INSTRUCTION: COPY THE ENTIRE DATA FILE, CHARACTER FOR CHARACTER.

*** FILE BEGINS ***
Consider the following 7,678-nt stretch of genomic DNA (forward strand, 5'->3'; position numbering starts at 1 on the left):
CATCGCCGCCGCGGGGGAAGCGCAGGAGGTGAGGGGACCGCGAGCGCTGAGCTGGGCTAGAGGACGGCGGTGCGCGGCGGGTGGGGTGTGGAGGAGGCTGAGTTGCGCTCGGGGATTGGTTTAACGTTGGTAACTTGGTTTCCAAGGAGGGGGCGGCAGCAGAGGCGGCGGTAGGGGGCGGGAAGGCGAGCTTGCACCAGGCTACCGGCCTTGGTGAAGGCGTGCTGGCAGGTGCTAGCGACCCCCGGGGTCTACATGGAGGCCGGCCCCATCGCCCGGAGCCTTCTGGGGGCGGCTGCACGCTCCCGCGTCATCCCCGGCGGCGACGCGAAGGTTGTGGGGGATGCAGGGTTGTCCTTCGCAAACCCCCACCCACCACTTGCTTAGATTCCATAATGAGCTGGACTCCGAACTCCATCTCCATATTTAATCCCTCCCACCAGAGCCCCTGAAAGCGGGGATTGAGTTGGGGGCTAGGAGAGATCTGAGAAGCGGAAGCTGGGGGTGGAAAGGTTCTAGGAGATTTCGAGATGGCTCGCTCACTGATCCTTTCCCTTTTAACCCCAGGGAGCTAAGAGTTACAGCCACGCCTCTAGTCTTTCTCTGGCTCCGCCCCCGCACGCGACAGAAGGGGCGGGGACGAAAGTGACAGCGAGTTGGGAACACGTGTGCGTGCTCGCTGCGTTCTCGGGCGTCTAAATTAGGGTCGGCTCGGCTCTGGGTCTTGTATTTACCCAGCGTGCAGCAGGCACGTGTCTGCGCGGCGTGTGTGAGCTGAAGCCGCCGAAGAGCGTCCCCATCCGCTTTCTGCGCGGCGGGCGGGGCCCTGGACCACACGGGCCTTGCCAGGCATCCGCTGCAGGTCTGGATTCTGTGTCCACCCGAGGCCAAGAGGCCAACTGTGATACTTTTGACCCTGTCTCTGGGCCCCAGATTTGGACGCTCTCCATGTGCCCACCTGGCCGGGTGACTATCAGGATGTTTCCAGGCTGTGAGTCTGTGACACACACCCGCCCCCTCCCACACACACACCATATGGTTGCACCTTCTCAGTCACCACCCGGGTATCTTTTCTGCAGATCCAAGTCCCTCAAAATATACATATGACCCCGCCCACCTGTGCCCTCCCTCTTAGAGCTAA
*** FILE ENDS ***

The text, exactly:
Consider the following 7,678-nt stretch of genomic DNA (forward strand, 5'->3'; position numbering starts at 1 on the left):
CATCGCCGCCGCGGGGGAAGCGCAGGAGGTGAGGGGACCGCGAGCGCTGAGCTGGGCTAGAGGACGGCGGTGCGCGGCGGGTGGGGTGTGGAGGAGGCTGAGTTGCGCTCGGGGATTGGTTTAACGTTGGTAACTTGGTTTCCAAGGAGGGGGCGGCAGCAGAGGCGGCGGTAGGGGGCGGGAAGGCGAGCTTGCACCAGGCTACCGGCCTTGGTGAAGGCGTGCTGGCAGGTGCTAGCGACCCCCGGGGTCTACATGGAGGCCGGCCCCATCGCCCGGAGCCTTCTGGGGGCGGCTGCACGCTCCCGCGTCATCCCCGGCGGCGACGCGAAGGTTGTGGGGGATGCAGGGTTGTCCTTCGCAAACCCCCACCCACCACTTGCTTAGATTCCATAATGAGCTGGACTCCGAACTCCATCTCCATATTTAATCCCTCCCACCAGAGCCCCTGAAAGCGGGGATTGAGTTGGGGGCTAGGAGAGATCTGAGAAGCGGAAGCTGGGGGTGGAAAGGTTCTAGGAGATTTCGAGATGGCTCGCTCACTGATCCTTTCCCTTTTAACCCCAGGGAGCTAAGAGTTACAGCCACGCCTCTAGTCTTTCTCTGGCTCCGCCCCCGCACGCGACAGAAGGGGCGGGGACGAAAGTGACAGCGAGTTGGGAACACGTGTGCGTGCTCGCTGCGTTCTCGGGCGTCTAAATTAGGGTCGGCTCGGCTCTGGGTCTTGTATTTACCCAGCGTGCAGCAGGCACGTGTCTGCGCGGCGTGTGTGAGCTGAAGCCGCCGAAGAGCGTCCCCATCCGCTTTCTGCGCGGCGGGCGGGGCCCTGGACCACACGGGCCTTGCCAGGCATCCGCTGCAGGTCTGGATTCTGTGTCCACCCGAGGCCAAGAGGCCAACTGTGATACTTTTGACCCTGTCTCTGGGCCCCAGATTTGGACGCTCTCCATGTGCCCACCTGGCCGGGTGACTATCAGGATGTTTCCAGGCTGTGAGTCTGTGACACACACCCGCCCCCTCCCACACACACACCATATGGTTGCACCTTCTCAGTCACCACCCGGGTATCTTTTCTGCAGATCCAAGTCCCTCAAAATATACATATGACCCCGCCCACCTGTGCCCTCCCTCTTAGAGCTAA